Convergence in core-periphery sovereign credit spreads since 2012 would seem to vindicate
the raft of monetary easing measures deployed by the ECB to stabilise the eurozone. This is
only half the story, and the other half is decidedly negative.

The eurozone collapse in cross-border lending and holdings of debt securities is a
dangerous dynamic lurking beneath the surface. The left-hand chart below shows that the
aggregate of cross-border lending and debt holdings within the euro area has fallen to 30%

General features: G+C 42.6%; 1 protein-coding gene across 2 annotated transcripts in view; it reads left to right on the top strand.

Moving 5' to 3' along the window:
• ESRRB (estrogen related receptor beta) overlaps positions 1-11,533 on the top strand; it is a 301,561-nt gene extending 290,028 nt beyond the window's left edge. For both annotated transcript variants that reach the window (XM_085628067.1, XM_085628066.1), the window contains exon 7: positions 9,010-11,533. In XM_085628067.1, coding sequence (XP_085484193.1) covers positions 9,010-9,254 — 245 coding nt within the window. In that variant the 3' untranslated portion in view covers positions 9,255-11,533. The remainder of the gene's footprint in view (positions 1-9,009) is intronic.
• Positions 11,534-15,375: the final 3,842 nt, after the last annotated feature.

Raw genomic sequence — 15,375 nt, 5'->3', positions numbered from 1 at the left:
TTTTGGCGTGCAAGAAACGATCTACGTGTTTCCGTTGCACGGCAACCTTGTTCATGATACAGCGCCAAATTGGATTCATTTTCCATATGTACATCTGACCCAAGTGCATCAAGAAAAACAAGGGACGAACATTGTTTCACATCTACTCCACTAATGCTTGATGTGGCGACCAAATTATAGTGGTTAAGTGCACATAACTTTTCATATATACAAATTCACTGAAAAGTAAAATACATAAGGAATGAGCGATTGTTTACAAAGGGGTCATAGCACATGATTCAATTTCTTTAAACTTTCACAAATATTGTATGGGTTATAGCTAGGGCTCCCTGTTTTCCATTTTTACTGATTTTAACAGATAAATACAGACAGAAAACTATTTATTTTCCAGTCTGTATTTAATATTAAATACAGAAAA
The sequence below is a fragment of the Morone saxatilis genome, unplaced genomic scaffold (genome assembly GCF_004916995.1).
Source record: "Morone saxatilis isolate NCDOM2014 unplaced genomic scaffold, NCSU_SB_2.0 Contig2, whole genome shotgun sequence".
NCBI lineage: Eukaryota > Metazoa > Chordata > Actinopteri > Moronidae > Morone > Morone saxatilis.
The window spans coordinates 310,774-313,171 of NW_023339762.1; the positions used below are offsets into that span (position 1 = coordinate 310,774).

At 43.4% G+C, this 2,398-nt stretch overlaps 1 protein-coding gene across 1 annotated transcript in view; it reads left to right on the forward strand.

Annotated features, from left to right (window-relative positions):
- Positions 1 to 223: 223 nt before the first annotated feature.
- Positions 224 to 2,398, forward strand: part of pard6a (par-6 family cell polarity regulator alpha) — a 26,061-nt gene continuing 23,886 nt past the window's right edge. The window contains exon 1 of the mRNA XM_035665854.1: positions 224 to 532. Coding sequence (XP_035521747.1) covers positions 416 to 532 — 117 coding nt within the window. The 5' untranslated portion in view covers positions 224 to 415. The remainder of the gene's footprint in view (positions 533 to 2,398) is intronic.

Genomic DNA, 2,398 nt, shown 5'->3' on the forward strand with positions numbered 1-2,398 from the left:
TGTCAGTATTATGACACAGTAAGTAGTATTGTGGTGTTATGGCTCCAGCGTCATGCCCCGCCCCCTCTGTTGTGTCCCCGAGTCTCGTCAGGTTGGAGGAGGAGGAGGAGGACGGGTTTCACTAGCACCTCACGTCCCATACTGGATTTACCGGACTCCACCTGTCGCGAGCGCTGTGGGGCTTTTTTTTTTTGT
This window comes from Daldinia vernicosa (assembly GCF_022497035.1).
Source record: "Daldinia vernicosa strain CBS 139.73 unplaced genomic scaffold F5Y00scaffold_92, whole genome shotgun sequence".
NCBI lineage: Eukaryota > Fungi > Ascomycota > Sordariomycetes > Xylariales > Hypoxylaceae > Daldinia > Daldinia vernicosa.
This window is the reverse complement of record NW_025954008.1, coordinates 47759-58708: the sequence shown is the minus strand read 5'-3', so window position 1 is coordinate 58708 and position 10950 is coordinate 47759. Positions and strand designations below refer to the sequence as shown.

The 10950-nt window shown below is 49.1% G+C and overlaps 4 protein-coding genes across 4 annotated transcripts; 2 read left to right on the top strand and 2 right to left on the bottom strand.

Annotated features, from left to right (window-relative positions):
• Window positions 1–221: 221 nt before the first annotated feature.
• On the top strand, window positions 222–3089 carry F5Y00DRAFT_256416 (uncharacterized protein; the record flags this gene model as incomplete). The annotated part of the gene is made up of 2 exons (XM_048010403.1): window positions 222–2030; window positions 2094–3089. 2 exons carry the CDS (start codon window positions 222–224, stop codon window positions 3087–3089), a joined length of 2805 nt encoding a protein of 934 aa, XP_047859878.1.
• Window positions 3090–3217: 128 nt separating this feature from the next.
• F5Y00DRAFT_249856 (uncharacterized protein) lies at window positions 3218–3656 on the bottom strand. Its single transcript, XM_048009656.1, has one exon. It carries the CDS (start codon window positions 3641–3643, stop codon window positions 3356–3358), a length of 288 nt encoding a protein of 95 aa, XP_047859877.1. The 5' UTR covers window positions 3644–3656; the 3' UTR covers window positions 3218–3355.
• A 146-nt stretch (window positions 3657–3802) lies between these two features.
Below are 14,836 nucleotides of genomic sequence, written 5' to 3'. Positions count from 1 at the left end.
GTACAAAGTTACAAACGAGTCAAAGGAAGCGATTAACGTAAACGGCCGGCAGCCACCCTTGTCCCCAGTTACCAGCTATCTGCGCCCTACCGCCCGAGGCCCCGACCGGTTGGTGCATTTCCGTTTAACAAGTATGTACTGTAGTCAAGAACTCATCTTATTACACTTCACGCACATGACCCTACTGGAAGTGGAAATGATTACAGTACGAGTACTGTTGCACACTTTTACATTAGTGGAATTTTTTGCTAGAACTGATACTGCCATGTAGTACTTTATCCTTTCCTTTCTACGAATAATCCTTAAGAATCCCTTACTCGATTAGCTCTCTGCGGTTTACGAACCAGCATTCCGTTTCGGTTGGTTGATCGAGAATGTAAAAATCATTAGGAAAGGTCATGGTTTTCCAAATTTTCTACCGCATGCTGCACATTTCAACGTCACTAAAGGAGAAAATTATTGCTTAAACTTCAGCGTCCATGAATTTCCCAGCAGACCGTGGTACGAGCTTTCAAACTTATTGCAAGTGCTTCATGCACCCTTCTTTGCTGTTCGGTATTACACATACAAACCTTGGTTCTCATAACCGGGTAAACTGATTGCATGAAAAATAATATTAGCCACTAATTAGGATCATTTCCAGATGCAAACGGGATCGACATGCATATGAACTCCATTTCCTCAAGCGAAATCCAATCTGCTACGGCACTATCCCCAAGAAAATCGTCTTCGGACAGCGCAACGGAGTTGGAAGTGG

of GDP, from a peak of nearly 50%. In nominal terms, this is a massive €1.5trn liquidation of
intra-euro positions.

The pressure on banks from domestic regulators to reduce balance-sheet risk, coupled with
the realisation that a fully-fledged banking union with mutualised deposit insurance is a long
way off, has triggered a retreat inside national borders and fuelled the financial balkanisation
of the eurozone.

Central-bank liquidity pumping has suppressed volatility and engineered artificial stability.
With the recovery in economic activity and inflation emboldening the ECB and raising the
probability of further asset tapering, the risk of the current low volatility regime coming to an
abrupt end has increased.

(Click on image to enlarge.)

Source: Bloomberg, Macrobond and Variant Perception